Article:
BioCryst Bets on New Ebola Drug to Fight Bioterror, Outbreak Threats
The unfortunate few infected by Ebola learn quickly that the rare disease is a near-certain death sentence. Outbreaks have led to fatality rates up to 90 percent, according to the World Health Organization. Treatment options are limited: no approved vaccines or drugs for treating Ebola exist, the WHO says.
As the current virus outbreak continues in West Africa, a small Durham, NC, biotechnology company is quietly working on a drug that, if all goes well, could become the first Food and Drug Administration-approved Ebola treatment. BioCryst Pharmaceuticals (NASDAQ: BCRX) is still in the early stages and has yet to test its experimental drug in humans. But its initial results have shown effectiveness treating hemorrhagic fevers in monkeys, and have prompted calls from interested healthcare officials from around the world.
“We can’t do anything about the current outbreak,” BioCryst chief medical officer William Sheridan says. “But we intend to work as hard as we can to figure out how would we make the drug available after we’ve got safety data in people, should there be another outbreak in Africa. And we know there will be. These things will keep happening, we just don’t know where and when.”
Like other viruses, Ebola hijacks an infected person’s cells and uses those cells to produce more viruses, which overwhelm the body’s immune system. In Ebola, initial symptoms of fever, muscle pain, and weakness progress to more severe symptoms including internal and external bleeding. BioCryst’s experimental antiviral drug, called BCX4430, works by preventing virus replication. The goal of an antiviral drug is to suppress virus production enough to allow the human body’s immune system to kick in and make antibodies to fight it, Sheridan explains. The company’s drug is a nucleoside analogue, just like Sovaldi, the Gilead Sciences (NASDAQ: GILD) hepatitis C drug approved last year that has since gone on to become a blockbuster drug. In fact, BCX4430 emerged from BioCryst’s own failed efforts in hepatitis C drug research.
BioCryst’s nucleoside antiviral program in hepatitis C didn’t advance beyond the preclinical stage. Jon Stonehouse, the company’s CEO (pictured), says the compounds showed some activity in hepatitis C but not enough to justify pursuing a new hepatitis C drug. Seeing some activity in hepatitis C, an RNA virus, prompted BioCryst scientists to pursue tests of BCX4430 against other RNA viruses. That’s what led the company to filoviruses, the family of viruses that cause viral hemorrhagic fevers. Both Ebola and Marburg are filoviruses.
Last September, BioCryst entered into a government contract to develop BCX4430 for Marburg virus through the National Institute for Allergy and Infectious Disease (NIAID), a division of the National Institutes of Health. The contract, valued at up to $22 million, would take BCX4430 through testing in animals and as far as phase 1 studies in humans. BioCryst received $5 million upon entering the contract. In June, the NIAID released an additional $1.8 million, allowing the company to continue preclinical work.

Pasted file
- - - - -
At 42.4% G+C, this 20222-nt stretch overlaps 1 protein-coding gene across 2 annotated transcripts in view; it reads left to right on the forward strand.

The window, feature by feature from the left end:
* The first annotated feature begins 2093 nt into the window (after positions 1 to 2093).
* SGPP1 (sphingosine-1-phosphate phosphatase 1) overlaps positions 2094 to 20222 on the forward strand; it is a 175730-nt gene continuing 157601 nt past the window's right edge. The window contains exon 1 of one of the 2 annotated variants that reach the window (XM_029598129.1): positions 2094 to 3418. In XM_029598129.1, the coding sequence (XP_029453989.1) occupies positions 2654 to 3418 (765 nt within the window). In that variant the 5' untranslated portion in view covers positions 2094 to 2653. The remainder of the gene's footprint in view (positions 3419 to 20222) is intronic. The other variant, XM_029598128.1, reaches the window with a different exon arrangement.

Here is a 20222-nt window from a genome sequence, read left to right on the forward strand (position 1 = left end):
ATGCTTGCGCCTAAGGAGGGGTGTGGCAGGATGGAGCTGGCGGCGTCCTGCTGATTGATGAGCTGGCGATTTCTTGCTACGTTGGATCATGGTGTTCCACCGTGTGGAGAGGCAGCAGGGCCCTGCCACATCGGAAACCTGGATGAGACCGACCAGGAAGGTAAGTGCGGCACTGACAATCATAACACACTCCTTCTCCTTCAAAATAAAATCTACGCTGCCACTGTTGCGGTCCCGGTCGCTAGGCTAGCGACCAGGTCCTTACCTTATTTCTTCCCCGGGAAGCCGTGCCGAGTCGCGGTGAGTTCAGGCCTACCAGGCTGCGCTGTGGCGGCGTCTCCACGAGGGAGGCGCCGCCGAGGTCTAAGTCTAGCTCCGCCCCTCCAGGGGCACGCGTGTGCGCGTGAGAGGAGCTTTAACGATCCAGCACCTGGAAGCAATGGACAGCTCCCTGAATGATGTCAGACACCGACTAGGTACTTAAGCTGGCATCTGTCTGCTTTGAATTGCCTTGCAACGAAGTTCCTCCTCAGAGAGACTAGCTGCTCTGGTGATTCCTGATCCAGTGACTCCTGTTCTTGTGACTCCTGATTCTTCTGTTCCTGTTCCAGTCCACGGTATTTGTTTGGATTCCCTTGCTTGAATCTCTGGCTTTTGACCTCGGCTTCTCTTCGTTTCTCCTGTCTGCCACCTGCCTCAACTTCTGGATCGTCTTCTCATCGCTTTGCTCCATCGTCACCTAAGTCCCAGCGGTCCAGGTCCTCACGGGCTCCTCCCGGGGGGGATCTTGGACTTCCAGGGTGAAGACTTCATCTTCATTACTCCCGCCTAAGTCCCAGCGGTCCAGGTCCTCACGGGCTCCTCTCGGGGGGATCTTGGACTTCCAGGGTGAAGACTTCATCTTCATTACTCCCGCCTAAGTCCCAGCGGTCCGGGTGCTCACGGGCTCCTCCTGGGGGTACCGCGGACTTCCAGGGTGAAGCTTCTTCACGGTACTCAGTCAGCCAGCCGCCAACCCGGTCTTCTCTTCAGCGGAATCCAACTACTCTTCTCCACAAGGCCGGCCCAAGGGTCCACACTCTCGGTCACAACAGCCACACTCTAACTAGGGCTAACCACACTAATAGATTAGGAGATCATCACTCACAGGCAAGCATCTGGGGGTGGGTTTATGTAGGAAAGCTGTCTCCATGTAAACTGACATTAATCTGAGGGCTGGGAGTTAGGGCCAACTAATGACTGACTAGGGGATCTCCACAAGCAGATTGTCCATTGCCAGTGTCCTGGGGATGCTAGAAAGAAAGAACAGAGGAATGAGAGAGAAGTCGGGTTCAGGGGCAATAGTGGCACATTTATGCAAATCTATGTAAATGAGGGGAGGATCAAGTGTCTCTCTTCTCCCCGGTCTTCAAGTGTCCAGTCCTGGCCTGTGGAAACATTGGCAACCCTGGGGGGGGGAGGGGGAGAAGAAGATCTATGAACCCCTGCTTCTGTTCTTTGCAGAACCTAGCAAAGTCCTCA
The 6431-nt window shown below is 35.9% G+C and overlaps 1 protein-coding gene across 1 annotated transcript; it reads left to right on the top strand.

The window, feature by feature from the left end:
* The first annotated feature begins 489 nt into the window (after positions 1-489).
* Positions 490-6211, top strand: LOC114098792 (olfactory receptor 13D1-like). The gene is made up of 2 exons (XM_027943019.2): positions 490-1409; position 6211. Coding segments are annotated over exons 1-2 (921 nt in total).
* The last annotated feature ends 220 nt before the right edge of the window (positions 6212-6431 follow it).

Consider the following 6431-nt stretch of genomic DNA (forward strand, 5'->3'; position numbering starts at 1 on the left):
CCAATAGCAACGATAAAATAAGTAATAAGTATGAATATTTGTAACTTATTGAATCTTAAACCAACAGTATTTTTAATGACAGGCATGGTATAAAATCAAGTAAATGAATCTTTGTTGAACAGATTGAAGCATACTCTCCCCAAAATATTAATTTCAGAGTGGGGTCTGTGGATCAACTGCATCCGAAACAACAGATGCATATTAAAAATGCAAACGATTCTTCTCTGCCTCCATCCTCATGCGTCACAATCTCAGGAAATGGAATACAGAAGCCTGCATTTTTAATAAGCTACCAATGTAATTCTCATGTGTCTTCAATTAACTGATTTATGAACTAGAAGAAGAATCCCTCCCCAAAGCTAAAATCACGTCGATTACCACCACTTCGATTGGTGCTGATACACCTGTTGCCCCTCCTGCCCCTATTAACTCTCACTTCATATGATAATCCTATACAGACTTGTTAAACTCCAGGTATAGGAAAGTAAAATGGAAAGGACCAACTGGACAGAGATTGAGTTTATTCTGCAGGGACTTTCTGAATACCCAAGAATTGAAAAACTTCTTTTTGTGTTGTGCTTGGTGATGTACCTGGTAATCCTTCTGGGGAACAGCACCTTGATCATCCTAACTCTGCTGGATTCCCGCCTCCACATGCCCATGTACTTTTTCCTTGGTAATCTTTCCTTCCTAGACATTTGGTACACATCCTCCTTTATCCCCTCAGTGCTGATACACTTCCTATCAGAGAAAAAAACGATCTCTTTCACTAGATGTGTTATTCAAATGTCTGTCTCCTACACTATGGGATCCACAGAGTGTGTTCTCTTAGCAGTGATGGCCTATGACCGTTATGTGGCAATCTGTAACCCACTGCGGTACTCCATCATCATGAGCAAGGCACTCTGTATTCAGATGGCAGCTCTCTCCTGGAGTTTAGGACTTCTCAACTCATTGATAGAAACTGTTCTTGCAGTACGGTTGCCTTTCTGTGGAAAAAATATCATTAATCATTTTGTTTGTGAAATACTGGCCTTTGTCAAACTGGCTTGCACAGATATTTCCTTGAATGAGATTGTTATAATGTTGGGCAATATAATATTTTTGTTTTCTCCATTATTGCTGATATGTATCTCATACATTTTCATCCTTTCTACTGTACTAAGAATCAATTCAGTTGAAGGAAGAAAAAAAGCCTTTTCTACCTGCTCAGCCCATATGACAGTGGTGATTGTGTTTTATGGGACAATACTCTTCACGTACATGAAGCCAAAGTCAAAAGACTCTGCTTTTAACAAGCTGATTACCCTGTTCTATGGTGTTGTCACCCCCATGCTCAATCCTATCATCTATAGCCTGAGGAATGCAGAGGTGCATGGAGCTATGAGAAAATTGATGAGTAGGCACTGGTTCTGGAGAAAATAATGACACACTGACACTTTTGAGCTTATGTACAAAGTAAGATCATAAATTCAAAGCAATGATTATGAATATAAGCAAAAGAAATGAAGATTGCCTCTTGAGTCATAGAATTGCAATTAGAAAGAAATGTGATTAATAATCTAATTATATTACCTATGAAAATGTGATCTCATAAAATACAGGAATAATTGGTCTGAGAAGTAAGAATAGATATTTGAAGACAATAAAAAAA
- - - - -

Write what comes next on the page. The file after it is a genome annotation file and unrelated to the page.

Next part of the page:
Testing against filoviruses requires a biosafety level 4 lab, the highest level of safety for testing life-threatening infectious diseases such as Ebola and Marburg. BioCryst has no such lab, so those tests were done in collaboration with the U.S. Army Medical Research Institute for Infectious Diseases at its facility in Fort Detrick, MD. Preclinical results published earlier this year in the journal Nature showed that all of the monkeys infected with Marburg virus that were treated with BCX4430 survived the two-week trial. Marburg infection killed all of the monkeys in the control group. BioCryst will still need to conduct additional trials in monkeys, including tests of BCX4430 in monkeys infected with Ebola.
A report in the journal Cell Research notes that while there have been small molecules showing efficacy against filovirus infections in lab tests, the BCX4430 results were the first showing efficacy in tests with primates. Monkeys infected with Marburg showed up to 100 percent protection when administered with BCX4430 as late as 48 hours following infection, the report says. In addition to showing efficacy in the animal tests for Marburg virus, the compound also showed efficacy in lab tests for different species of Ebola virus.
The first Marburg epidemics were documented in 1967 in Belgrade, Yugoslavia as well as the German cities of Frankfurt and Marburg, which gave the virus its name, according to the WHO. Ebola was first discovered in Africa in the 1970s. These virus outbreaks are unpredictable. The rarity of the outbreaks and the small numbers of patients affected by these viruses mean the private sector sees few incentives for developing and commercializing treatments.
BioCryst sees the U.S. government as the main customer for its experimental antiviral. The 2004 Project BioShield Act was enacted to spur research and development of bioterror countermeasures by giving the government the authority to fund, develop, and stockpile such drugs. The Centers for Disease Control and Prevention lists Marburg and Ebola as “Category A” bioterrorism agents and diseases, putting them in the same class as anthrax and smallpox.
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